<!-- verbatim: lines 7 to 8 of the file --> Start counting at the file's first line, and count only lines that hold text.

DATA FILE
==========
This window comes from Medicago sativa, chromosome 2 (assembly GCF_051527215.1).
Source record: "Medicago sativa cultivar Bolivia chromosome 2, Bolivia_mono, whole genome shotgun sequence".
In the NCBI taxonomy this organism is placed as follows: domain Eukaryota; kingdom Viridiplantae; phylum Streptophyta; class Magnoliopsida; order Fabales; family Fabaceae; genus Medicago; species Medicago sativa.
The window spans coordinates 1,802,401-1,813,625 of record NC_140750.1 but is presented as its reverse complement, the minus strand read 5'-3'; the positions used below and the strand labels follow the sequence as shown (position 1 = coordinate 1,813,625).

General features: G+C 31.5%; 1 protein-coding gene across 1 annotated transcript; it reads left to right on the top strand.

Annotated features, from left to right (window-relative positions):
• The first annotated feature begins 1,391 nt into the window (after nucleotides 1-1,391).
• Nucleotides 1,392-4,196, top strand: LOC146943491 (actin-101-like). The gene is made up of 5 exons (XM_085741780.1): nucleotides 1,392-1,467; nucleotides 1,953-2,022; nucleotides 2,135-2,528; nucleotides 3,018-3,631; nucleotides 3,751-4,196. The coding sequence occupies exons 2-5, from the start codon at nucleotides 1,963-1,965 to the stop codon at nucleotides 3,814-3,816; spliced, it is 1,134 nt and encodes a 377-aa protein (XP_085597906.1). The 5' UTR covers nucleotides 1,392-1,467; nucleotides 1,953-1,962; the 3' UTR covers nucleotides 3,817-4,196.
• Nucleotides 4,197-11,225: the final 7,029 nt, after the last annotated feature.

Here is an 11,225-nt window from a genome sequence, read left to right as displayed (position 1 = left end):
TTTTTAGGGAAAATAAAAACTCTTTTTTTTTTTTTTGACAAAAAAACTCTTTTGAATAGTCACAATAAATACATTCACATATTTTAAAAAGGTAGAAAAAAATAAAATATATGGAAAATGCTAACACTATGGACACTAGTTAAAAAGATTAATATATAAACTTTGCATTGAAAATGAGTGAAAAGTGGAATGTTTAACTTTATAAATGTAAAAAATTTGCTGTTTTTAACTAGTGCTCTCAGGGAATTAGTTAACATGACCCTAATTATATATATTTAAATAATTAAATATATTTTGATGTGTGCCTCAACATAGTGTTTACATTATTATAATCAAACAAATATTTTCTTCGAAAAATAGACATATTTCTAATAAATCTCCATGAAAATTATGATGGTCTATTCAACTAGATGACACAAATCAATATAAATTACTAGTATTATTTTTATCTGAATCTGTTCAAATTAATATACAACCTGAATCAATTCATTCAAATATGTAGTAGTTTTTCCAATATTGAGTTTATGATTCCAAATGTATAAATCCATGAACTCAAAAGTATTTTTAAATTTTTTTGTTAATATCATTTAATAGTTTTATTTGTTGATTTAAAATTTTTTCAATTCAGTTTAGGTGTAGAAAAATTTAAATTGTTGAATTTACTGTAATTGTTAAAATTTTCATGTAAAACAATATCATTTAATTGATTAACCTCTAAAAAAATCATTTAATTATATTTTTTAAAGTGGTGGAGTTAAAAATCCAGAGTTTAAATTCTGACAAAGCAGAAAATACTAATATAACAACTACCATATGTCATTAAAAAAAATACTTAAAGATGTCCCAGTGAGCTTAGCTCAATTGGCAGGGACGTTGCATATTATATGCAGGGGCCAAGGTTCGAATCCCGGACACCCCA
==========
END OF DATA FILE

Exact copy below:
• The first annotated feature begins 1,391 nt into the window (after nucleotides 1-1,391).
• Nucleotides 1,392-4,196, top strand: LOC146943491 (actin-101-like). The gene is made up of 5 exons (XM_085741780.1): nucleotides 1,392-1,467; nucleotides 1,953-2,022; nucleotides 2,135-2,528; nucleotides 3,018-3,631; nucleotides 3,751-4,196. The coding sequence occupies exons 2-5, from the start codon at nucleotides 1,963-1,965 to the stop codon at nucleotides 3,814-3,816; spliced, it is 1,134 nt and encodes a 377-aa protein (XP_085597906.1). The 5' UTR covers nucleotides 1,392-1,467; nucleotides 1,953-1,962; the 3' UTR covers nucleotides 3,817-4,196.